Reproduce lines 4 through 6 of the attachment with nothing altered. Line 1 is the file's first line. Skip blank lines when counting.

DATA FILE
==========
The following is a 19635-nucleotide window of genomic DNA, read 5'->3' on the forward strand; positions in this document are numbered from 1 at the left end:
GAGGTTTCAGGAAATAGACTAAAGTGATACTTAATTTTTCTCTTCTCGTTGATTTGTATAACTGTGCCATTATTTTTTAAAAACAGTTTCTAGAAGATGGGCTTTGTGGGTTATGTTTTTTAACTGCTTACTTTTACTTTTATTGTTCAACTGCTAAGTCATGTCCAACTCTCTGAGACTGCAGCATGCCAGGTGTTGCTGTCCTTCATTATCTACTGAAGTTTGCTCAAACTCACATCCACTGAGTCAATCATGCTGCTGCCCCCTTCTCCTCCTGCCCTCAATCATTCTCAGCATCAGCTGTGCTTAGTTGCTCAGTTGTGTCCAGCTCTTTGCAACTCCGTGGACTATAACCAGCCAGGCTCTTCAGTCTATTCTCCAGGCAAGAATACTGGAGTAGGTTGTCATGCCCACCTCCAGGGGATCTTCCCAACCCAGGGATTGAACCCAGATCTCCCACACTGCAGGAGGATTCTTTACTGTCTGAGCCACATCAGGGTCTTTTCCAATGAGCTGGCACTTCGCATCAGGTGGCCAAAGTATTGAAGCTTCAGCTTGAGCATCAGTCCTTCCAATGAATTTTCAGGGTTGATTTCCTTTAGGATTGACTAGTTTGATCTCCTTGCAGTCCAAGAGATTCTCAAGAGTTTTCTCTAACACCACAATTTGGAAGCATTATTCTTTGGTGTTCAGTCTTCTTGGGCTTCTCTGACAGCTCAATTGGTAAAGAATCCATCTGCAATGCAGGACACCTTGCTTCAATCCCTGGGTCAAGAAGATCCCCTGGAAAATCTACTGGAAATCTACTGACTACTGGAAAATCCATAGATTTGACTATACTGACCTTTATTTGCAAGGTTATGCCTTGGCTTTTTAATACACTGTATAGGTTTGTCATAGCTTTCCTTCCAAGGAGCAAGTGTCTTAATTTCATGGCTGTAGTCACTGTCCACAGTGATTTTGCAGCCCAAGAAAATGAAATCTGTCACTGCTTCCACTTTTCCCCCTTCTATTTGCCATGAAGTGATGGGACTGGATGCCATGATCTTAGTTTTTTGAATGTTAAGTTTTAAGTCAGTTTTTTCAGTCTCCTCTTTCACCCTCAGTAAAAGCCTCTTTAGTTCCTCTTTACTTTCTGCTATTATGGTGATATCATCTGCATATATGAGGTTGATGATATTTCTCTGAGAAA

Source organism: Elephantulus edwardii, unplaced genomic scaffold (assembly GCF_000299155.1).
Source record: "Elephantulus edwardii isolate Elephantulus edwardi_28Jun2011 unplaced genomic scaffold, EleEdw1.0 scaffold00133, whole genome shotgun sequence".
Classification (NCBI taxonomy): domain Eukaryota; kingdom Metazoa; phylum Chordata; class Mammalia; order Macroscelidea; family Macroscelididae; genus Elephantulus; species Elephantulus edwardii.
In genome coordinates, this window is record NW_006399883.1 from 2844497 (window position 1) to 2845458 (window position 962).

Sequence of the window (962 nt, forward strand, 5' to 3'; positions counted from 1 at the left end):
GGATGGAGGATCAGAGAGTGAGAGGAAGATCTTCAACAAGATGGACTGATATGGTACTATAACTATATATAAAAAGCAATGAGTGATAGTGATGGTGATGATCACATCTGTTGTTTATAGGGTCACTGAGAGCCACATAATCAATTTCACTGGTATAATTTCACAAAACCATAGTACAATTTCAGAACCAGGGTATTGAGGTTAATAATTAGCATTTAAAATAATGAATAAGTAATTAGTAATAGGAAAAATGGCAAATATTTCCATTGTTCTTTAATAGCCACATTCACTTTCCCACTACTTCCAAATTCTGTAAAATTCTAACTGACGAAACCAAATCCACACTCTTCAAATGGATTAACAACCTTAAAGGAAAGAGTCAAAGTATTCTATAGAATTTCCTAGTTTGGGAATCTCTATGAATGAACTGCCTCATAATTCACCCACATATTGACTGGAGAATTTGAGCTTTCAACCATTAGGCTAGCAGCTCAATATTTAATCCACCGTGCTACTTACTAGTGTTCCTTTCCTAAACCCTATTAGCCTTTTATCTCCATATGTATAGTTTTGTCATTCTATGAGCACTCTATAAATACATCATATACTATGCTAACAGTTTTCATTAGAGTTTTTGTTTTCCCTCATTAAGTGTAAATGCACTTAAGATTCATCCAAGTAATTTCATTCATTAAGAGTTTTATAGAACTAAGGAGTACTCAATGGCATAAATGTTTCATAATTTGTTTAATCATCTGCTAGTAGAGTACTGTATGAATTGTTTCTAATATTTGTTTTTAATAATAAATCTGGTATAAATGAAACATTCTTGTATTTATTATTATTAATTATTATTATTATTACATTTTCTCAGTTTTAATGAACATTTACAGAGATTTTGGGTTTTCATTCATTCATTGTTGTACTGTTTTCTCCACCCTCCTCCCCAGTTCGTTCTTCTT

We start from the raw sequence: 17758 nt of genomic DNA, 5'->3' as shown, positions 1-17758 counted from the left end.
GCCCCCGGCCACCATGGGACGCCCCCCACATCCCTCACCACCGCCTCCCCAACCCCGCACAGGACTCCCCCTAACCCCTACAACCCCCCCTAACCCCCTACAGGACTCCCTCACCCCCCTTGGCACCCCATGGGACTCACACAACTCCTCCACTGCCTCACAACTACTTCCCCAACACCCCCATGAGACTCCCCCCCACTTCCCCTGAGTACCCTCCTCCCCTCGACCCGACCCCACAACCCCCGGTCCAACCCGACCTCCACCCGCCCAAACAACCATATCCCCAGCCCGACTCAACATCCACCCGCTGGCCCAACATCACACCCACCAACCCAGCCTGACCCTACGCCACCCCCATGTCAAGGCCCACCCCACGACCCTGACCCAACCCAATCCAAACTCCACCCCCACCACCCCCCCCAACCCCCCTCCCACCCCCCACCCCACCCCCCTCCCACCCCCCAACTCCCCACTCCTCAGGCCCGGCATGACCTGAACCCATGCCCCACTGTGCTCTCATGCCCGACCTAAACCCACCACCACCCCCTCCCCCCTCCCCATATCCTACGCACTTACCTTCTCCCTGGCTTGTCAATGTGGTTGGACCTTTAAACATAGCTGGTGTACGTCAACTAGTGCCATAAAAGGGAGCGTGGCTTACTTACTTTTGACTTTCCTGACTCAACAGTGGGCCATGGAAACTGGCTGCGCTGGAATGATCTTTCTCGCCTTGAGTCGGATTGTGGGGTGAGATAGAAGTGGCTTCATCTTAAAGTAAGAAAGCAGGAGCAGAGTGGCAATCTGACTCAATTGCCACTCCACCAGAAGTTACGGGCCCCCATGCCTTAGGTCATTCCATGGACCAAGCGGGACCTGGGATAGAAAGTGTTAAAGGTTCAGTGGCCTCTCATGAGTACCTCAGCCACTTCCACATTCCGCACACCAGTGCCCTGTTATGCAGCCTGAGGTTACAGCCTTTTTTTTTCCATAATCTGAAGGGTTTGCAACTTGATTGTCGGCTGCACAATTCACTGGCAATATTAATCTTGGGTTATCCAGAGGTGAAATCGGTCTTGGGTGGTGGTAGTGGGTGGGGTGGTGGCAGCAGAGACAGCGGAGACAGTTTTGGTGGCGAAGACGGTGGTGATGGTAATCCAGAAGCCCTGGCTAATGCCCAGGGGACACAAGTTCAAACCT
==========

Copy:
Source record: "Elephantulus edwardii isolate Elephantulus edwardi_28Jun2011 unplaced genomic scaffold, EleEdw1.0 scaffold00133, whole genome shotgun sequence".
Classification (NCBI taxonomy): domain Eukaryota; kingdom Metazoa; phylum Chordata; class Mammalia; order Macroscelidea; family Macroscelididae; genus Elephantulus; species Elephantulus edwardii.
In genome coordinates, this window is record NW_006399883.1 from 2844497 (window position 1) to 2845458 (window position 962).